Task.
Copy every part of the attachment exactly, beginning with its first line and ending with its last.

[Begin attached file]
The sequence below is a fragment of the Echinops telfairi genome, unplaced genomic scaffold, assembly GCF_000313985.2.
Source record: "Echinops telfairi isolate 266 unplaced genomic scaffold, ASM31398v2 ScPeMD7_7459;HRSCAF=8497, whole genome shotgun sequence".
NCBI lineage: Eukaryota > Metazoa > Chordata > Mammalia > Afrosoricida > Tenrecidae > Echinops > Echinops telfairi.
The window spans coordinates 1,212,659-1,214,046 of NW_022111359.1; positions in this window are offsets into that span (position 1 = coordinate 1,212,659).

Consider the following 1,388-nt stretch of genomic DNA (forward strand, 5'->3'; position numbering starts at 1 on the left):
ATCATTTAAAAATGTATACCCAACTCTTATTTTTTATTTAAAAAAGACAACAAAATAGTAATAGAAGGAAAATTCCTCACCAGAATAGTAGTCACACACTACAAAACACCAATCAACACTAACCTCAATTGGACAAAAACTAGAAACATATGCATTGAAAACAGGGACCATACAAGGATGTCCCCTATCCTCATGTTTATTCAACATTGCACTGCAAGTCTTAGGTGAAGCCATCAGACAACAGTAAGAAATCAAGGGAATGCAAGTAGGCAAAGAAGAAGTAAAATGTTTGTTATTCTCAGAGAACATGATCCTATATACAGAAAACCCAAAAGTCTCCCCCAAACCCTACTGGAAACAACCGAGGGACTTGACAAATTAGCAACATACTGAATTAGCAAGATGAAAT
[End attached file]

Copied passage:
The sequence below is a fragment of the Echinops telfairi genome, unplaced genomic scaffold, assembly GCF_000313985.2.
Source record: "Echinops telfairi isolate 266 unplaced genomic scaffold, ASM31398v2 ScPeMD7_7459;HRSCAF=8497, whole genome shotgun sequence".
NCBI lineage: Eukaryota > Metazoa > Chordata > Mammalia > Afrosoricida > Tenrecidae > Echinops > Echinops telfairi.
The window spans coordinates 1,212,659-1,214,046 of NW_022111359.1; positions in this window are offsets into that span (position 1 = coordinate 1,212,659).

Consider the following 1,388-nt stretch of genomic DNA (forward strand, 5'->3'; position numbering starts at 1 on the left):
ATCATTTAAAAATGTATACCCAACTCTTATTTTTTATTTAAAAAAGACAACAAAATAGTAATAGAAGGAAAATTCCTCACCAGAATAGTAGTCACACACTACAAAACACCAATCAACACTAACCTCAATTGGACAAAAACTAGAAACATATGCATTGAAAACAGGGACCATACAAGGATGTCCCCTATCCTCATGTTTATTCAACATTGCACTGCAAGTCTTAGGTGAAGCCATCAGACAACAGTAAGAAATCAAGGGAATGCAAGTAGGCAAAGAAGAAGTAAAATGTTTGTTATTCTCAGAGAACATGATCCTATATACAGAAAACCCAAAAGTCTCCCCCAAACCCTACTGGAAACAACCGAGGGACTTGACAAATTAGCAACATACTGAATTAGCAAGATGAAAT